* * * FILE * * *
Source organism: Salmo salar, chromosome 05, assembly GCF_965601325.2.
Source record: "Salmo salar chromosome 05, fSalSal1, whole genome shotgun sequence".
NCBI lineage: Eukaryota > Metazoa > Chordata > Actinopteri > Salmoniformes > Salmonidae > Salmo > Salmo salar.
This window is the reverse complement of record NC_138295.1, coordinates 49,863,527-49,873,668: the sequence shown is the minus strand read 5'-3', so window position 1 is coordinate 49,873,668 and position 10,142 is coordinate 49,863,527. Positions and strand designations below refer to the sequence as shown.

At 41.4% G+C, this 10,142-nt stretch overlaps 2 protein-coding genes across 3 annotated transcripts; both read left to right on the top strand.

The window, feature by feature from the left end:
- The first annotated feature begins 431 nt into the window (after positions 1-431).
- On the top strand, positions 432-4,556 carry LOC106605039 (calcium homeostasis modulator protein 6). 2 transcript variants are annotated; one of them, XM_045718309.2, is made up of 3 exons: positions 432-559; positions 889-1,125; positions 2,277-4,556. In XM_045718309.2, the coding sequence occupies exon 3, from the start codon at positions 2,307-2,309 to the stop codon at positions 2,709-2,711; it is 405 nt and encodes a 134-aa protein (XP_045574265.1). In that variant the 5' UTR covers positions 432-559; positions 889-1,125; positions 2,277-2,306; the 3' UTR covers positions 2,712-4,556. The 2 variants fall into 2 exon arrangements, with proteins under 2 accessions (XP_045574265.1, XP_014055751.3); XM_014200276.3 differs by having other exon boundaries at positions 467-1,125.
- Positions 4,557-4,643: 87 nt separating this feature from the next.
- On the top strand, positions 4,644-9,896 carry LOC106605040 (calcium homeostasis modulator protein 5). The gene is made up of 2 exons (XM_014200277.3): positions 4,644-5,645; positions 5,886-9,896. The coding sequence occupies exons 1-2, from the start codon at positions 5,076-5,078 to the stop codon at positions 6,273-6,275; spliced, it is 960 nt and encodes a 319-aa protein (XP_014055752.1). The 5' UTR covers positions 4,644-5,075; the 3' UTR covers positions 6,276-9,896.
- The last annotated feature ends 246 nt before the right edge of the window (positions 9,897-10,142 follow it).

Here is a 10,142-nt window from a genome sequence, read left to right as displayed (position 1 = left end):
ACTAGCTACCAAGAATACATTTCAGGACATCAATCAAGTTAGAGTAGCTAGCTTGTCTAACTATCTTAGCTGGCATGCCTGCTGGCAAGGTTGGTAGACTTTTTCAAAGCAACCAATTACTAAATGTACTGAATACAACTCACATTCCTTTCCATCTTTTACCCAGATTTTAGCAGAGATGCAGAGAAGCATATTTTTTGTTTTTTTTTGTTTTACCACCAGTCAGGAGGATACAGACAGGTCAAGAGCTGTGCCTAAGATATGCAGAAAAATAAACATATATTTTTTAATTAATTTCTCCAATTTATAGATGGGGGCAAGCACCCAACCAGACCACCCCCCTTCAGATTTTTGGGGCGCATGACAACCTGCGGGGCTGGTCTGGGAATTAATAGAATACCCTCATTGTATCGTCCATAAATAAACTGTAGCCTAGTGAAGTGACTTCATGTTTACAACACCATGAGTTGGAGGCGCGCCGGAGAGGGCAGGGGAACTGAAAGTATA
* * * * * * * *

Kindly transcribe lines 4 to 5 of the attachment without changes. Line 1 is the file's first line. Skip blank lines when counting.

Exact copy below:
This window is the reverse complement of record NC_138295.1, coordinates 49,863,527-49,873,668: the sequence shown is the minus strand read 5'-3', so window position 1 is coordinate 49,873,668 and position 10,142 is coordinate 49,863,527. Positions and strand designations below refer to the sequence as shown.

At 41.4% G+C, this 10,142-nt stretch overlaps 2 protein-coding genes across 3 annotated transcripts; both read left to right on the top strand.